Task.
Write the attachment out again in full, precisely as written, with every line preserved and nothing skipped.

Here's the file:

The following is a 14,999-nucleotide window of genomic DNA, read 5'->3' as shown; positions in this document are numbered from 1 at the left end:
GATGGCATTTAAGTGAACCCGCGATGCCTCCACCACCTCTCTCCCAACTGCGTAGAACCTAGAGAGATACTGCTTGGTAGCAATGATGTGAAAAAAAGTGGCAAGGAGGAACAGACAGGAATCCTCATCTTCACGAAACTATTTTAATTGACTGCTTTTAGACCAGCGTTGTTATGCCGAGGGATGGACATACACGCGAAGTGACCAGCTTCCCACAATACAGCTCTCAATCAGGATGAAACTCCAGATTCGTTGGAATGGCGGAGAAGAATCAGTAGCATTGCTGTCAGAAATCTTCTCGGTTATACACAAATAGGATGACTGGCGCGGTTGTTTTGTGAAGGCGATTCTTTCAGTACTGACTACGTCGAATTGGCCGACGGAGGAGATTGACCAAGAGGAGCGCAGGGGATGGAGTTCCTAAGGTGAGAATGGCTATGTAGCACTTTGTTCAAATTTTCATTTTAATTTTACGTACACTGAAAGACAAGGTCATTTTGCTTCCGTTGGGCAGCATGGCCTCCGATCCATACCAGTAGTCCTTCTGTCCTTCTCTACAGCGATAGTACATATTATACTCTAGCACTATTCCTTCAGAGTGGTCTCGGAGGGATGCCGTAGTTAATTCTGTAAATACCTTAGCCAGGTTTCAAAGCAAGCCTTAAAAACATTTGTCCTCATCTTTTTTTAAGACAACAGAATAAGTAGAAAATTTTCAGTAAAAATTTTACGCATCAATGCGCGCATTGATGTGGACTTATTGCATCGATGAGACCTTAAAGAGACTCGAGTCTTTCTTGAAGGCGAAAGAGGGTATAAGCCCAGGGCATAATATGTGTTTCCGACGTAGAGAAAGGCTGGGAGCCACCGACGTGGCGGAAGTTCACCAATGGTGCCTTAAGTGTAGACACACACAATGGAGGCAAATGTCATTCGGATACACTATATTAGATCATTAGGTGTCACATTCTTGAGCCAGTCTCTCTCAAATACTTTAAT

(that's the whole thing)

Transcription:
The following is a 14,999-nucleotide window of genomic DNA, read 5'->3' as shown; positions in this document are numbered from 1 at the left end:
GATGGCATTTAAGTGAACCCGCGATGCCTCCACCACCTCTCTCCCAACTGCGTAGAACCTAGAGAGATACTGCTTGGTAGCAATGATGTGAAAAAAAGTGGCAAGGAGGAACAGACAGGAATCCTCATCTTCACGAAACTATTTTAATTGACTGCTTTTAGACCAGCGTTGTTATGCCGAGGGATGGACATACACGCGAAGTGACCAGCTTCCCACAATACAGCTCTCAATCAGGATGAAACTCCAGATTCGTTGGAATGGCGGAGAAGAATCAGTAGCATTGCTGTCAGAAATCTTCTCGGTTATACACAAATAGGATGACTGGCGCGGTTGTTTTGTGAAGGCGATTCTTTCAGTACTGACTACGTCGAATTGGCCGACGGAGGAGATTGACCAAGAGGAGCGCAGGGGATGGAGTTCCTAAGGTGAGAATGGCTATGTAGCACTTTGTTCAAATTTTCATTTTAATTTTACGTACACTGAAAGACAAGGTCATTTTGCTTCCGTTGGGCAGCATGGCCTCCGATCCATACCAGTAGTCCTTCTGTCCTTCTCTACAGCGATAGTACATATTATACTCTAGCACTATTCCTTCAGAGTGGTCTCGGAGGGATGCCGTAGTTAATTCTGTAAATACCTTAGCCAGGTTTCAAAGCAAGCCTTAAAAACATTTGTCCTCATCTTTTTTTAAGACAACAGAATAAGTAGAAAATTTTCAGTAAAAATTTTACGCATCAATGCGCGCATTGATGTGGACTTATTGCATCGATGAGACCTTAAAGAGACTCGAGTCTTTCTTGAAGGCGAAAGAGGGTATAAGCCCAGGGCATAATATGTGTTTCCGACGTAGAGAAAGGCTGGGAGCCACCGACGTGGCGGAAGTTCACCAATGGTGCCTTAAGTGTAGACACACACAATGGAGGCAAATGTCATTCGGATACACTATATTAGATCATTAGGTGTCACATTCTTGAGCCAGTCTCTCTCAAATACTTTAAT